By LIBBY MOTIKA
Circling the News Contributor
Photos: Steve Loeper
Googie, the futuristic commercial architecture seen on everything from coffee shops to gas stations across mid-century Los Angeles, perfectly captured the city as it evolved into a car-oriented, decentralized metropolis.
Named after a popular coffee shop that epitomized the style, Googie architecture’s garish, outsized signage — typically attached to cantilevers, parabolas or boomerangs — beckoned travelers and suburbanites alike during the 1950s and ’60s.
A late modern commercial architecture, Googie proved to be the perfect, comfortable, joyful style suitable for roadside and main-street businesses — cafes, movie theaters, bowling alleys, service stations and car washes.
Googie design gave the city an optimistic face of the sleek, futuristic technology sparked by the astonishing forms of the planes and ships that emerged after World War II.
Many architects, even mid-century stars John Lautner and Richard Neutra, were inspired by this new face of design and contributed their own interpretations.
Perhaps the most recognizable Googie application is what has been called the California coffee shop, different from the 1930’s East Coast diner.
The team of Louis Armet and Elden Davis are the Googie duo most recognized, having designed over 4,000 buildings, including Norm’s, Bob’s Big Boy, and Mels Drive-In in Santa Monica, which anchors the corner of Lincoln and Highway 1 — the official termination point for Route 66.
This end-of-the-road beacon opened in 1959 as the Penguin coffee shop, serving burgers and malts for 30 years until the building became a dentist’s office in 1991.
Twenty-five years later the shuttered dentist’s office was transformed once again into a diner.
Steven Weiss, the owner of multiple Mels Drive-In locations across California (the company began in San Francisco), was the inspiration behind bringing back the Googie-style building.
Alas, most Googie buildings are long gone, including the Bay Theatre in Pacific Palisades, which was the only movie theater north of Montana.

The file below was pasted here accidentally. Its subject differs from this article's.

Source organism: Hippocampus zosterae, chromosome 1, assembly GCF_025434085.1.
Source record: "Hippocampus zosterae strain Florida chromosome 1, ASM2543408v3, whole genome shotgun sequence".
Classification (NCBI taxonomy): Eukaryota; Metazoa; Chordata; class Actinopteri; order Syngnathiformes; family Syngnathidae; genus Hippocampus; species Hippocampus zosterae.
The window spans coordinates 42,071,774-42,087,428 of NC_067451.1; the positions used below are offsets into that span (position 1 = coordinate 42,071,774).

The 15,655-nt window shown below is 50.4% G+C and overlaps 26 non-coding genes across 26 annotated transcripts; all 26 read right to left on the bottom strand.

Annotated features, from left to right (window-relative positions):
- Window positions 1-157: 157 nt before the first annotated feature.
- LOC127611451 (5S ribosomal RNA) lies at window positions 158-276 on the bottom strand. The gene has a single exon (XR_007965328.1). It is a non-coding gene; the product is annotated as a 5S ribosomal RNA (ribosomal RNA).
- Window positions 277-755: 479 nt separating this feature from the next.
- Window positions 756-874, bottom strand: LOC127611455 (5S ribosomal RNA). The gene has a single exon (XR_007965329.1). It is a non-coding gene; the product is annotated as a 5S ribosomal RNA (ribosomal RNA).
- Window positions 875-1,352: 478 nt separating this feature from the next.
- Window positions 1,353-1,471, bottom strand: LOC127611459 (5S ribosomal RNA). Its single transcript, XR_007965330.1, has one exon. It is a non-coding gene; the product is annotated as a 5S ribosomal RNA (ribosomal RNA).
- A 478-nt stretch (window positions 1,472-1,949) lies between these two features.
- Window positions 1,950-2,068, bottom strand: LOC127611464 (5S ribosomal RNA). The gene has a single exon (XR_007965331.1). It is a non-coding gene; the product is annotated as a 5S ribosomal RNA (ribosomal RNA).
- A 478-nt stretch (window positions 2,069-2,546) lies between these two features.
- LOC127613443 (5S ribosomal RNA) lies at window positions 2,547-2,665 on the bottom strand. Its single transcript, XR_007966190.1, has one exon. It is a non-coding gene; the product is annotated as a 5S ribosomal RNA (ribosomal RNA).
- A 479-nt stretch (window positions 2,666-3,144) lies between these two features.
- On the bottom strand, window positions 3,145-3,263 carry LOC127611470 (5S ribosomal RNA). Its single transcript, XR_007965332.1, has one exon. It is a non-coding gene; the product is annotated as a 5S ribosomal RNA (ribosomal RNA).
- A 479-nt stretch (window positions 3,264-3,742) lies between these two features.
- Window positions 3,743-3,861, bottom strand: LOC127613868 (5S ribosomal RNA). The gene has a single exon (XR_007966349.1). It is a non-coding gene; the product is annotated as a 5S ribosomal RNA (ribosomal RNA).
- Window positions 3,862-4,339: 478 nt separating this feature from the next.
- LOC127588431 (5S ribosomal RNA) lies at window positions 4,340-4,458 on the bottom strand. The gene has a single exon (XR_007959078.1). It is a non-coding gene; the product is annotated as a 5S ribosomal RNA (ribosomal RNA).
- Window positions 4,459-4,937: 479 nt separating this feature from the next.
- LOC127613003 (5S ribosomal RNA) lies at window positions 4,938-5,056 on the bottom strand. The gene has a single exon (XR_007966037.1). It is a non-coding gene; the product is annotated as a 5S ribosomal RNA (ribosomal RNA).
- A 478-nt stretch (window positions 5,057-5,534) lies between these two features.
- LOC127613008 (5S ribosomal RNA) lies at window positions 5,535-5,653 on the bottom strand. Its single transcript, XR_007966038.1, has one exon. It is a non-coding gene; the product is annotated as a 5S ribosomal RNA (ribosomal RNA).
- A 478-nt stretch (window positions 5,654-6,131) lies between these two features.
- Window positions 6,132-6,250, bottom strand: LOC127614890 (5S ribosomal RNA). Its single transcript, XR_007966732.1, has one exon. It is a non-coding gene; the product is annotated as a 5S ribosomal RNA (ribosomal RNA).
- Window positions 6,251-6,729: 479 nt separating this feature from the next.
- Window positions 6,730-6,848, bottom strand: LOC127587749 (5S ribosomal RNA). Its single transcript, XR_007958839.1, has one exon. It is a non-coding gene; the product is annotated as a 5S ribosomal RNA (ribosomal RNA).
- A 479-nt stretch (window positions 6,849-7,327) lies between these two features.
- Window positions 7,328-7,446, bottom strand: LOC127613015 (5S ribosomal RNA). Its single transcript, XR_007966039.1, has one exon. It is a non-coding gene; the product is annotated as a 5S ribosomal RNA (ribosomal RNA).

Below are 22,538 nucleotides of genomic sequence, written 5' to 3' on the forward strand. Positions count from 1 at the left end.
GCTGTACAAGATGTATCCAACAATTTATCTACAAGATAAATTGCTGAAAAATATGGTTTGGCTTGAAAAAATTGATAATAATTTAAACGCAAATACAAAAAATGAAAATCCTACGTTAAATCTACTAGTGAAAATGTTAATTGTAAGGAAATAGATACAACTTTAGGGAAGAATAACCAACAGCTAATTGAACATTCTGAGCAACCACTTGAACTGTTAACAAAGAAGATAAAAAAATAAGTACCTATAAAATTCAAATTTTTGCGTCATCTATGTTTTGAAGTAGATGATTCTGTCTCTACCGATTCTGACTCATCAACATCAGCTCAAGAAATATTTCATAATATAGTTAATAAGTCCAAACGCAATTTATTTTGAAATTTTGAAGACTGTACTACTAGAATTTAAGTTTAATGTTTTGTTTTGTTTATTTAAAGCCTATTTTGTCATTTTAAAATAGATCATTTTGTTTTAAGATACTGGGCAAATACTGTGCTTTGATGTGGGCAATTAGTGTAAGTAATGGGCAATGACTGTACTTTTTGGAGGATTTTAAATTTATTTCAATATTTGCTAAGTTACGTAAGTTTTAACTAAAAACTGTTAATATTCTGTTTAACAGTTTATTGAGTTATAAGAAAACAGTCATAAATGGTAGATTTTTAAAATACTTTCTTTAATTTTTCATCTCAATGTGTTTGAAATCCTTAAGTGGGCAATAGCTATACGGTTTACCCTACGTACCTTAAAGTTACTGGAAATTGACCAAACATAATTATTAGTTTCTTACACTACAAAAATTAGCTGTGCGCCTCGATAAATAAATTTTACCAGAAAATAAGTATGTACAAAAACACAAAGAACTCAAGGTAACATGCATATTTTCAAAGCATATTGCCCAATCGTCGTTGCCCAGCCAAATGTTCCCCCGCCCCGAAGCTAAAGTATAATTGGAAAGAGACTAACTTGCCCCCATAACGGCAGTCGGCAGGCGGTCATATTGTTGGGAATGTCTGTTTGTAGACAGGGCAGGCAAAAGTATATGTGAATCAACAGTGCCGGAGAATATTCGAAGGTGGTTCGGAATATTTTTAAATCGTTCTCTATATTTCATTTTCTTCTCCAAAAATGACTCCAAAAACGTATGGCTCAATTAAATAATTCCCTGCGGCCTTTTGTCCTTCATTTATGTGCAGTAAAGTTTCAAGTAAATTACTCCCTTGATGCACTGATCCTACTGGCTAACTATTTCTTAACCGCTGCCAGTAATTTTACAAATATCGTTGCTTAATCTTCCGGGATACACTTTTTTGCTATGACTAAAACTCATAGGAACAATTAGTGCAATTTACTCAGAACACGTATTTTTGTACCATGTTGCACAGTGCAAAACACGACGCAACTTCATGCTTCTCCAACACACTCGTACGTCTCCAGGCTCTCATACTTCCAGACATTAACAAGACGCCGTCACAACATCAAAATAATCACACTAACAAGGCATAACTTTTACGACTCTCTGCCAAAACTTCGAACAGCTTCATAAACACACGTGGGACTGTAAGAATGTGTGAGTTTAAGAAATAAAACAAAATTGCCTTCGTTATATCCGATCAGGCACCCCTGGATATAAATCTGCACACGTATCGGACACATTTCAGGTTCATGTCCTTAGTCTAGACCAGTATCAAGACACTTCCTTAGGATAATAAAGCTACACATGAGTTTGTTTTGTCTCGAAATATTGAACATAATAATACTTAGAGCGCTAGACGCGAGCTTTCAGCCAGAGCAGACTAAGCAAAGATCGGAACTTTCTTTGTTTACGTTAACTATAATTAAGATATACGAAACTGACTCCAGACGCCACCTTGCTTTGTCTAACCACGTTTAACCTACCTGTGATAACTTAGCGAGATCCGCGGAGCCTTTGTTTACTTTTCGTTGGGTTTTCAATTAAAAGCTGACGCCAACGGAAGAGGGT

“The original Bay Theatre was definitely an excellent example of Googie architecture,” architect Alan Hess told Circling the News.
Designed by the prolific movie theater designer S. Charles Lee (Los Angeles Theatre downtown, the Bruin in Westwood, Alex in Glendale), the Bay opened in 1949 on Sunset Boulevard in the middle of the town’s business district.
“It was entirely Modern in style (without references to historical styles), oriented to the automobile with the scale of its sign and the grand entry and lobby through glass, and of course the sign integrated with the architecture,” said Hess, author of “Googie Redux: Ultramodern Roadside Architecture.”
Lee fashioned his theatres as striking advertisements, not only to garner attention from passing automobile traffic but also to draw in pedestrians by using the sidewalk itself as part of the design. “The show starts on the sidewalk,” he famously said.
After providing memories of daytime movies for families and countless date-nights, the Bay had its final run almost 30 years after it opened, closing in September 1978.
The theatre was gutted and the building was used as retail space by Norris Hardware until July 2018 (the owners converted the projection room into their second-floor office). Anawalt Lumber now occupies the space.
Promising homage to the Bay Theatre, developer Rick Caruso’s five-screen theatre in Palisades Village incorporates the Bay Theatre’s big marquee, offering a nostalgic look back to the Palisades’ beloved movie house.